Wafflina, an Invisibles Spanish 1 lesson

wafflina(Click here if you just want to watch the video of my lesson)

Wafflina is a character that one of my students created when we had a few minutes the day before Thanksgiving break. She is a pink waffle that lives in IHOP and laughs at all of the pancakes that get eaten there. She does not realize that humans eat waffles too.

Before the class period I was flipping through my pile of characters and I found this picture. One of my students had written a description of her Invisibles character on the back of the paper. I started the class with the picture projected against the board and I supplied a few details that came from my student´s imagination. There is something about a student-generated illustration that immediately draws other students into the drama of the class. Teaching with Ben Slavic´s Invisibles method, we use student drawn characters to co-create little vignettes in class. When I have a pre-planned TPRS story I am usually exhausted at the end of a school day, but after a day of Invisibles I feel invigorated and ready to go live my life at the end of the school day. As you will see in the video, I am not working terribly hard at moving the story forward. The kids do most of the work… I just keep it comprehensible and in Spanish.

Prior to the video we spent 5 minutes on FVR (these level 1 students are just starting independent reading). At the end of the video, after writing up our story on the board, I had students turn their backs towards the board and I asked them comprehension questions. However in the action of turning their chairs around about a half dozen students placed their chairs within sight of the camera, so I had to delete that last section. You will hear me frequently consulting with the time keeper, a student who moves our stories along so that they are completed within one class period. In this class we agreed to spend 5 minutes per section. I have a poster with the four sections of the story on my back wall. In the first section we determine Who? Where? and With whom?, in the second section we flesh out the problem that the characters face, in the third section there is an attempt to solve the problem but that attempt fails, and in the last 5 minutes of the story there is a successful resolution to the story.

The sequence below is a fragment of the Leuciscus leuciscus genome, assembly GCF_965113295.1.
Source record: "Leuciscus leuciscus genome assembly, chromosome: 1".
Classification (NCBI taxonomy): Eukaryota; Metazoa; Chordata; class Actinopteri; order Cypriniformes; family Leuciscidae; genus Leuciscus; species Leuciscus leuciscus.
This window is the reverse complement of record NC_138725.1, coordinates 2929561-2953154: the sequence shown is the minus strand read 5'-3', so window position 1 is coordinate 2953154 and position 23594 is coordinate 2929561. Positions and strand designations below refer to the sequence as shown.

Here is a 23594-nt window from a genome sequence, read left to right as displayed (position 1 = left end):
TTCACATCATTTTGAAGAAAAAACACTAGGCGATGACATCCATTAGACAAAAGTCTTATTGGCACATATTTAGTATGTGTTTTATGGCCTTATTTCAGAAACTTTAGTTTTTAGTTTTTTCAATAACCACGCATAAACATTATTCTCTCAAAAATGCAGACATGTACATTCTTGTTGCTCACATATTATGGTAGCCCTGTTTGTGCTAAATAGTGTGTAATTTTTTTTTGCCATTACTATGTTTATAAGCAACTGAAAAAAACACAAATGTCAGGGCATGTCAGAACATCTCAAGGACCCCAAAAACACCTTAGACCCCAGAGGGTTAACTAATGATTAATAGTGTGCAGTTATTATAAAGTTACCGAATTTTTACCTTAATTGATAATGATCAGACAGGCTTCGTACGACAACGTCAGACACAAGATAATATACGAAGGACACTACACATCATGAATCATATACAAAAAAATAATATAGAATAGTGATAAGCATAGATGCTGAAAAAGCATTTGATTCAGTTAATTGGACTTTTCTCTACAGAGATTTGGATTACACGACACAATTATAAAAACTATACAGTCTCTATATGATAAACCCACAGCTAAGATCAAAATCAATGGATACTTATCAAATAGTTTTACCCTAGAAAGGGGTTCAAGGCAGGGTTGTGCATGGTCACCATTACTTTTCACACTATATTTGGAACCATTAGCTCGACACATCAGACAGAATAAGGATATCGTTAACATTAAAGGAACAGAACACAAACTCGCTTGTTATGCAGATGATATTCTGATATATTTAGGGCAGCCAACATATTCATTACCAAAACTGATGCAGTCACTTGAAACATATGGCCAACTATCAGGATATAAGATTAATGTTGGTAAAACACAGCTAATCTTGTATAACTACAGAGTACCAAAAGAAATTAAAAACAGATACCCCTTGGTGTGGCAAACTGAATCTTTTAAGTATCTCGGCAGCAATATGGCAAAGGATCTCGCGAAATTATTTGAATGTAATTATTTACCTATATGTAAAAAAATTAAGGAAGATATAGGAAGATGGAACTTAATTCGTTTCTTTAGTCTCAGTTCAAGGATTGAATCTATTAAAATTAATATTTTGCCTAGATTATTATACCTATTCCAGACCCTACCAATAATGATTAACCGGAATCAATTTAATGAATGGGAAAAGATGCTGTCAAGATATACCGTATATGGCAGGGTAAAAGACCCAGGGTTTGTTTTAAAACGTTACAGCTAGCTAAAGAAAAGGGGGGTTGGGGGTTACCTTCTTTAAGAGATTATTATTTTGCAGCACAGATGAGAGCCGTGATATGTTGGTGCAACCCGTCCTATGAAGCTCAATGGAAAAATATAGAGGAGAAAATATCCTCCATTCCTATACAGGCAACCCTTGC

The next day we used a variety of activities to reprocess the story. Jillane Baros, a gifted teacher who posts often on the facebook CI-Lift Off page, recently shared a quick list of CI activities to process a reading, which you can download here. I use Textivate a lot… often rather than writing on the board I will write directly into Textivate so that it saves our class stories for the future. Every 2-3 weeks my students create a quick write on their own using phrases that they have acquired from these class stories, but creating their own narratives. Through these quick writes I observe the natural development of their second language. Check out the CI-Liftoff facebook page or the videos posted on youtube to see other teachers adapting this method to their own classroom.

click-here

5 comments

  1. Thank you so much for sharing video…I especially appreciate seeing the process of eliciting the story from the group and writing it up on the board. Your posts are really valuable for me. Gracias!

  2. Very cool!! I would love for students to come up with their own story. I love the idea. When I taught in middle school, we did it all the time. For some reason now that I am in high school, I have done it with my students. This is inspiring. Thank you!

  3. Love this! Can you say a bit more about this class? Just curious, what year of Spanish, age, how many students are in the class? What are your expectations for students regarding suggestions in English? Do you assess students’ understanding of the story for a grade eventually? Struggling as a teacher who learned about CI last year how I can do this. Gracias!

    • This is a first year, Spanish 1 class. Most students are high school freshman. At the beginning of the year their suggestions were all in English and I would move much slower as I translated and then used the expressions over and over until they clearly responded to the Spanish. At this point you can see that I am trying to conduct the class all in Spanish but sometimes we get swept up in the story. Assessment for understanding is fundamental to this method. When I have students turn their back to the board and ask students questions, that is an assessment. When I ask follow-up or quick comprehension questions within the flow of the story, that is a very important assessment. The most important assessments are informal and are used in the moment to help me teach (either I proceed or I circle the detail a bit until I get the desired response). I do sometimes give exit quizzes, just so that I can get something in the grade book, but I wait until everyone is very clear on the story. Every 2-3 weeks the students complete a quick write, which is another assessment. I am not eager to force speaking… I let that emerge when students are ready and you will hear that there are plenty of students who, without any coercion, are eager to speak. Forcing them to speak raises the affective filter and changes the playful nature of the class. They do speak in pairs, however, when they retell the story.

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